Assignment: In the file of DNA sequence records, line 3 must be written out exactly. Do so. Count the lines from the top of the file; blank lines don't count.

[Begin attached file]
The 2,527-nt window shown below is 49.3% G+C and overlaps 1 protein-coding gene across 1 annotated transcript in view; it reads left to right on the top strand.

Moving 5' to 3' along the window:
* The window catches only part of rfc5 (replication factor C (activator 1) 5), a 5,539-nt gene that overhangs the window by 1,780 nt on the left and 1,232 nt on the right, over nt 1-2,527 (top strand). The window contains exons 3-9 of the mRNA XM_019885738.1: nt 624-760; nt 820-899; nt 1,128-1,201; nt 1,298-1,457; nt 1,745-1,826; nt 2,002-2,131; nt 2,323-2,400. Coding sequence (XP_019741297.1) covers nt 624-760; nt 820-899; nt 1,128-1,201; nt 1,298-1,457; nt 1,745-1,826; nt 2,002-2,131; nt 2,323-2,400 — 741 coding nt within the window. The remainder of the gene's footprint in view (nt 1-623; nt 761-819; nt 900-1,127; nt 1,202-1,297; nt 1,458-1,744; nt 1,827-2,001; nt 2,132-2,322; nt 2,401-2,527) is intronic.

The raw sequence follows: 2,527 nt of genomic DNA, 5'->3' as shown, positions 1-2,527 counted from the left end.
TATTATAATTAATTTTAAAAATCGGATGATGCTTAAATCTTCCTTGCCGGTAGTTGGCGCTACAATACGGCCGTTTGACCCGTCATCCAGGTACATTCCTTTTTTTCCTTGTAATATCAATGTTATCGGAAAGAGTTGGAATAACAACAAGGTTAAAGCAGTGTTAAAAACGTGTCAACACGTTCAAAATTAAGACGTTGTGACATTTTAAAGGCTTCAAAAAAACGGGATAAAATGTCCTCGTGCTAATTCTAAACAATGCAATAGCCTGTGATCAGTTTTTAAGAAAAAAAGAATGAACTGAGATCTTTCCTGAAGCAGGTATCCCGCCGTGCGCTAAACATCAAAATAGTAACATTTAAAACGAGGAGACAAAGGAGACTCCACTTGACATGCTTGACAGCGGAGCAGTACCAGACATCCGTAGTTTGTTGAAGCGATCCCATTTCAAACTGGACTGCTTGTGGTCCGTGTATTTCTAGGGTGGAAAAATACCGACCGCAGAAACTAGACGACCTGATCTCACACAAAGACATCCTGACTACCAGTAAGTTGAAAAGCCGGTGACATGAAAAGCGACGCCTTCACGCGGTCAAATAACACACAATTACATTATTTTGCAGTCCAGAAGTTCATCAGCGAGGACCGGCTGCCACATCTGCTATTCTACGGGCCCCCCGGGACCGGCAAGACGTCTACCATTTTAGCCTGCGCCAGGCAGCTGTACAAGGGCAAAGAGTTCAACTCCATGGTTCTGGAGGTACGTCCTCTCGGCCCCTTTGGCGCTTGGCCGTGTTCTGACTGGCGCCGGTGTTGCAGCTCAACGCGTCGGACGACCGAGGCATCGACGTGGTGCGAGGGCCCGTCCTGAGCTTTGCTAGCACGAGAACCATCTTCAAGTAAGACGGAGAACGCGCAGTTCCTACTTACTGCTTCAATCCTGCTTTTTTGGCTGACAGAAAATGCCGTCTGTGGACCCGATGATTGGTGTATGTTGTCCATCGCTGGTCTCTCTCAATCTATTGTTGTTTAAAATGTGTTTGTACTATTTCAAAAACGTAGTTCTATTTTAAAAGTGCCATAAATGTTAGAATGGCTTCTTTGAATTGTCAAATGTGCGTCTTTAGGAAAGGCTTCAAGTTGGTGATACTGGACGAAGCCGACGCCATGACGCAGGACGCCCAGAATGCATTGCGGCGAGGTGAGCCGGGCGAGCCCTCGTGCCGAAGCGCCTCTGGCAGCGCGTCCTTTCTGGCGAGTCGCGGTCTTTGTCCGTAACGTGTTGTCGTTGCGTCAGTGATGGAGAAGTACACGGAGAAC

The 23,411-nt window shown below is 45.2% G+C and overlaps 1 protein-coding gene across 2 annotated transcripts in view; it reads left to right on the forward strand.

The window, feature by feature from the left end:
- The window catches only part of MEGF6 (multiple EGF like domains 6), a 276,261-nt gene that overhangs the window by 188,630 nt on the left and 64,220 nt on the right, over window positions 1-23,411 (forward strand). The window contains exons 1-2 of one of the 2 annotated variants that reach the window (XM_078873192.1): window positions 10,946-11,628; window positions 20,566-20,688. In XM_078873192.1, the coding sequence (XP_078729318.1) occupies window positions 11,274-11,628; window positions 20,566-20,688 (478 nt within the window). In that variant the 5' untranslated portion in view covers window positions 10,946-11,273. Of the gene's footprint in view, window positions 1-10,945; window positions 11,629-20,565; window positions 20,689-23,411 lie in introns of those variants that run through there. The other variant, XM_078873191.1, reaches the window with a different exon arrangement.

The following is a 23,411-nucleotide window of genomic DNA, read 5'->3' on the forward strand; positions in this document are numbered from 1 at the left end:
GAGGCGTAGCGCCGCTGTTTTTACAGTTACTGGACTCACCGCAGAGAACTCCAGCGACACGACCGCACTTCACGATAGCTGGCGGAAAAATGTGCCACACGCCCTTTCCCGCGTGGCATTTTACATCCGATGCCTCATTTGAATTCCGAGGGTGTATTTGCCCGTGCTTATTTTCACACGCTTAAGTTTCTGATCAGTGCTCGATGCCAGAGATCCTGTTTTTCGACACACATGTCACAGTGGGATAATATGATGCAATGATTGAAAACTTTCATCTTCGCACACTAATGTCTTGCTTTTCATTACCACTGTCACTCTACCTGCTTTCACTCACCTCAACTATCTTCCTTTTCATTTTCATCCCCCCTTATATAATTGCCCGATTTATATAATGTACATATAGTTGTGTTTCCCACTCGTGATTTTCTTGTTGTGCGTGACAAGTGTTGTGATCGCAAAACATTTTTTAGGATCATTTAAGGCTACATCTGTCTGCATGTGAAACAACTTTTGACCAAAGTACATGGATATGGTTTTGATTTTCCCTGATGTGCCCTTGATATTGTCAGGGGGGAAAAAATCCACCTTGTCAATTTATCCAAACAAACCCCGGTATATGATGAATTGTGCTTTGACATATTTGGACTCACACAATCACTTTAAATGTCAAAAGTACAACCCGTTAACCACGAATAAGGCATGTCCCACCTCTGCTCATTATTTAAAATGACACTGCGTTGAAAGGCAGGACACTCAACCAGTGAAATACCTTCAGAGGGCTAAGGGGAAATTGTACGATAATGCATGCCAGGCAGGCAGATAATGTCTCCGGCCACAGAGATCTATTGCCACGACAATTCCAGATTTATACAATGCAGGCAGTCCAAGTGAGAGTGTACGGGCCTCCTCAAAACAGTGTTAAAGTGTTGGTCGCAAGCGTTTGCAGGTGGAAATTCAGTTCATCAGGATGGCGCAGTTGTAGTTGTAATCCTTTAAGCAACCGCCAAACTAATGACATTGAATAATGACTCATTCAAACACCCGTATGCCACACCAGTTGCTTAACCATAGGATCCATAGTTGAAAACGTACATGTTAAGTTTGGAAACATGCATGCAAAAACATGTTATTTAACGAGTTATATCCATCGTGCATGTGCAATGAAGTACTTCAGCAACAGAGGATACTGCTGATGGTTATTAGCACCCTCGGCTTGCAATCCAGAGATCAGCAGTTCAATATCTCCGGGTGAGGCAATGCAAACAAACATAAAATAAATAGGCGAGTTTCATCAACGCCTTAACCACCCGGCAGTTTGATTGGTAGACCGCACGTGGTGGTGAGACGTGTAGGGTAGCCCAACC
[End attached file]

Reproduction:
* The window catches only part of rfc5 (replication factor C (activator 1) 5), a 5,539-nt gene that overhangs the window by 1,780 nt on the left and 1,232 nt on the right, over nt 1-2,527 (top strand). The window contains exons 3-9 of the mRNA XM_019885738.1: nt 624-760; nt 820-899; nt 1,128-1,201; nt 1,298-1,457; nt 1,745-1,826; nt 2,002-2,131; nt 2,323-2,400. Coding sequence (XP_019741297.1) covers nt 624-760; nt 820-899; nt 1,128-1,201; nt 1,298-1,457; nt 1,745-1,826; nt 2,002-2,131; nt 2,323-2,400 — 741 coding nt within the window. The remainder of the gene's footprint in view (nt 1-623; nt 761-819; nt 900-1,127; nt 1,202-1,297; nt 1,458-1,744; nt 1,827-2,001; nt 2,132-2,322; nt 2,401-2,527) is intronic.